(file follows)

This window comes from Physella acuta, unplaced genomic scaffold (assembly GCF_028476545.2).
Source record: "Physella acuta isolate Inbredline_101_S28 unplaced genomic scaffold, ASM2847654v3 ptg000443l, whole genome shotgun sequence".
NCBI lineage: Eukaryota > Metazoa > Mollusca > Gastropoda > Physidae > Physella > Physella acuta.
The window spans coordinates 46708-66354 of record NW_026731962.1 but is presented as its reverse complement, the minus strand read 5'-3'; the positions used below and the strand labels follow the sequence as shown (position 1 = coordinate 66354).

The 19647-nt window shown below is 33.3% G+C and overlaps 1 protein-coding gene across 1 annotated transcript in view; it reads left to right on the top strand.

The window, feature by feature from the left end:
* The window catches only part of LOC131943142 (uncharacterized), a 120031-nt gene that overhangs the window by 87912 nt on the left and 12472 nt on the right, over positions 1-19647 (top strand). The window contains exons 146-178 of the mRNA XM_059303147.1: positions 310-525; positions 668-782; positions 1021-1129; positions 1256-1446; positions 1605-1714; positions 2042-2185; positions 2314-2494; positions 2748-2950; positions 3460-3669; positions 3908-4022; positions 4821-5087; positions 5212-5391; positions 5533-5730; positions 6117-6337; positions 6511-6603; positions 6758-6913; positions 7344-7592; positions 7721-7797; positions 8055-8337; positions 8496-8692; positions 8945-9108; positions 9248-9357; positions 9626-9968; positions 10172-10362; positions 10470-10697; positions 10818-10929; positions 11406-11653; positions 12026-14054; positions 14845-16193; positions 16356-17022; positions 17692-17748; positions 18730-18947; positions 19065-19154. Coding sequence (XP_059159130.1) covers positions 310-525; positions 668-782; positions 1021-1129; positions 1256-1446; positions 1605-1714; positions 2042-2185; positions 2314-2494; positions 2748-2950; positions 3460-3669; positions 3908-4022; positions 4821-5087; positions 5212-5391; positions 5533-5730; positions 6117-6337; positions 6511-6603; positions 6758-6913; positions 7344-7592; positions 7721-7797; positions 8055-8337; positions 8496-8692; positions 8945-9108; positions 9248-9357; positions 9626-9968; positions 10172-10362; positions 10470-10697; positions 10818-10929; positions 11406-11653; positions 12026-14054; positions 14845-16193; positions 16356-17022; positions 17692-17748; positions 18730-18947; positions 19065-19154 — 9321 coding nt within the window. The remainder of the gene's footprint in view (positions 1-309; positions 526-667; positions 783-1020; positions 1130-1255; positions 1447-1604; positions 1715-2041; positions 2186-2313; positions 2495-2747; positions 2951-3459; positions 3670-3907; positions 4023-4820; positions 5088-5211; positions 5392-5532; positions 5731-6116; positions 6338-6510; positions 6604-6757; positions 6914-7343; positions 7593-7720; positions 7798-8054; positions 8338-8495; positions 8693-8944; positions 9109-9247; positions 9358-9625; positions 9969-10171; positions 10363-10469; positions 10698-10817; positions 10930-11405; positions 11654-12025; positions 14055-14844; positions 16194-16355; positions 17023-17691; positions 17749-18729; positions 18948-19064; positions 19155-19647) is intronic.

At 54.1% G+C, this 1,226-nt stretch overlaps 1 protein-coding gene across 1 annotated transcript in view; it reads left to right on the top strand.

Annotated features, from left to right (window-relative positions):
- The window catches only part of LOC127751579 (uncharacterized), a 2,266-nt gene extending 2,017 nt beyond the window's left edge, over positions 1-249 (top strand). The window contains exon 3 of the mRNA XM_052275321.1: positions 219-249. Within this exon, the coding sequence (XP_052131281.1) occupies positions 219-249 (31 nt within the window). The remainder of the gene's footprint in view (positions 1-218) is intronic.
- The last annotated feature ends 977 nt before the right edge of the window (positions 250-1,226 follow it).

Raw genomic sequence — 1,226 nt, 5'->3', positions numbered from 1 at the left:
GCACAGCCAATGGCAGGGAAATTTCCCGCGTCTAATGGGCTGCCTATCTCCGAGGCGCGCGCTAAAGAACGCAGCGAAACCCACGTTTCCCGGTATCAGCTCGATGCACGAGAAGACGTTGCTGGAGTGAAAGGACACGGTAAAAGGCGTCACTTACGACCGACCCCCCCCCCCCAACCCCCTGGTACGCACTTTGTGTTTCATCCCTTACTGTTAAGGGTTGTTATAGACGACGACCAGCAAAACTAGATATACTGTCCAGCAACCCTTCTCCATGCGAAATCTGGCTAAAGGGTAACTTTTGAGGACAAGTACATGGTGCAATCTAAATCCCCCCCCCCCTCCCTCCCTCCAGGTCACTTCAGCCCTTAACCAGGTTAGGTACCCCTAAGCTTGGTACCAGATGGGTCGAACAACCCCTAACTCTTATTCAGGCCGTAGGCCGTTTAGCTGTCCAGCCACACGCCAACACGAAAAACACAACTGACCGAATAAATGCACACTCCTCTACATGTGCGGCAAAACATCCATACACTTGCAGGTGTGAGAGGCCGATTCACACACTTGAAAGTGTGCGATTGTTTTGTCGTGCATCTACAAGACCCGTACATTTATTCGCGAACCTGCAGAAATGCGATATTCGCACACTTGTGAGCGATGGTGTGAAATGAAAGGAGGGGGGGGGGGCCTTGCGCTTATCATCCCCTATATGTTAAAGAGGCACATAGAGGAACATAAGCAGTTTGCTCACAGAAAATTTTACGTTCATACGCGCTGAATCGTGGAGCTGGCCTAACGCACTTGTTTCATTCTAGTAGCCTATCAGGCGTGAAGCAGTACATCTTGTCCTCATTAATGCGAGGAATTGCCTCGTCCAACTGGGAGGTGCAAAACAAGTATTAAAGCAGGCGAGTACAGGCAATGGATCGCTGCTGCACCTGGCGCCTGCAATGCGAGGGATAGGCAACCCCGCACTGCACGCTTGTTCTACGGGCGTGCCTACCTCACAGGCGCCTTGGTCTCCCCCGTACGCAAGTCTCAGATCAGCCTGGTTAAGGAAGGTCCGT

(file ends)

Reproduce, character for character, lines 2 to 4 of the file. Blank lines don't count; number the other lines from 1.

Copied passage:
Source record: "Physella acuta isolate Inbredline_101_S28 unplaced genomic scaffold, ASM2847654v3 ptg000443l, whole genome shotgun sequence".
NCBI lineage: Eukaryota > Metazoa > Mollusca > Gastropoda > Physidae > Physella > Physella acuta.
The window spans coordinates 46708-66354 of record NW_026731962.1 but is presented as its reverse complement, the minus strand read 5'-3'; the positions used below and the strand labels follow the sequence as shown (position 1 = coordinate 66354).